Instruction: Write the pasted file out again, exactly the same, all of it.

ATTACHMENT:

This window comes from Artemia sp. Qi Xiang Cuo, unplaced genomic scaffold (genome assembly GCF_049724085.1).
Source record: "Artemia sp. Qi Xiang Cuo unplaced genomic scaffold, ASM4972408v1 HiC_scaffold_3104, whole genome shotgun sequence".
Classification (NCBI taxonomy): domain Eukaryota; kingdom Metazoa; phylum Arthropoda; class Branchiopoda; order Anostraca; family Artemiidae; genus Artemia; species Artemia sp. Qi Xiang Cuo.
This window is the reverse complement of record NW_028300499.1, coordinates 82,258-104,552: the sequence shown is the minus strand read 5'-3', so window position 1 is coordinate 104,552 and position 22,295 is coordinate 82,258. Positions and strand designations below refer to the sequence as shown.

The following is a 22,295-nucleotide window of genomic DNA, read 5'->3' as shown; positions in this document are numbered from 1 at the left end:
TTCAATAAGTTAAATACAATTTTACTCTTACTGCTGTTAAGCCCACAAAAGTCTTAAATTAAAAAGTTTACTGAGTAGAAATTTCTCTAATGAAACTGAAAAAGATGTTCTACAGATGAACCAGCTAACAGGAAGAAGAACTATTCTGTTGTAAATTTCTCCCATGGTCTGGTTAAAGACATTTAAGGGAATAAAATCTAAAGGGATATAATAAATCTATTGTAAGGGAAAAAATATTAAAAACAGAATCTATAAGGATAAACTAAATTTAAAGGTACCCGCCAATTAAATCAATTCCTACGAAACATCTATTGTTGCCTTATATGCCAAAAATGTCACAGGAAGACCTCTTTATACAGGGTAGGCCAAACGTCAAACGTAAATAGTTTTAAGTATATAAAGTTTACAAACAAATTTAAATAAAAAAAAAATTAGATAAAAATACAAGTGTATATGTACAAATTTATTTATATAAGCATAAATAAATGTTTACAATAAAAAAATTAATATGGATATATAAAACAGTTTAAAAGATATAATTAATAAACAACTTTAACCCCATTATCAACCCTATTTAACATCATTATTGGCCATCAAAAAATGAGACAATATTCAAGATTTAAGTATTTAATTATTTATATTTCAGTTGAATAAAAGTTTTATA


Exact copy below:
This window comes from Artemia sp. Qi Xiang Cuo, unplaced genomic scaffold (genome assembly GCF_049724085.1).
Source record: "Artemia sp. Qi Xiang Cuo unplaced genomic scaffold, ASM4972408v1 HiC_scaffold_3104, whole genome shotgun sequence".
Classification (NCBI taxonomy): domain Eukaryota; kingdom Metazoa; phylum Arthropoda; class Branchiopoda; order Anostraca; family Artemiidae; genus Artemia; species Artemia sp. Qi Xiang Cuo.
This window is the reverse complement of record NW_028300499.1, coordinates 82,258-104,552: the sequence shown is the minus strand read 5'-3', so window position 1 is coordinate 104,552 and position 22,295 is coordinate 82,258. Positions and strand designations below refer to the sequence as shown.

The following is a 22,295-nucleotide window of genomic DNA, read 5'->3' as shown; positions in this document are numbered from 1 at the left end:
TTCAATAAGTTAAATACAATTTTACTCTTACTGCTGTTAAGCCCACAAAAGTCTTAAATTAAAAAGTTTACTGAGTAGAAATTTCTCTAATGAAACTGAAAAAGATGTTCTACAGATGAACCAGCTAACAGGAAGAAGAACTATTCTGTTGTAAATTTCTCCCATGGTCTGGTTAAAGACATTTAAGGGAATAAAATCTAAAGGGATATAATAAATCTATTGTAAGGGAAAAAATATTAAAAACAGAATCTATAAGGATAAACTAAATTTAAAGGTACCCGCCAATTAAATCAATTCCTACGAAACATCTATTGTTGCCTTATATGCCAAAAATGTCACAGGAAGACCTCTTTATACAGGGTAGGCCAAACGTCAAACGTAAATAGTTTTAAGTATATAAAGTTTACAAACAAATTTAAATAAAAAAAAAATTAGATAAAAATACAAGTGTATATGTACAAATTTATTTATATAAGCATAAATAAATGTTTACAATAAAAAAATTAATATGGATATATAAAACAGTTTAAAAGATATAATTAATAAACAACTTTAACCCCATTATCAACCCTATTTAACATCATTATTGGCCATCAAAAAATGAGACAATATTCAAGATTTAAGTATTTAATTATTTATATTTCAGTTGAATAAAAGTTTTATA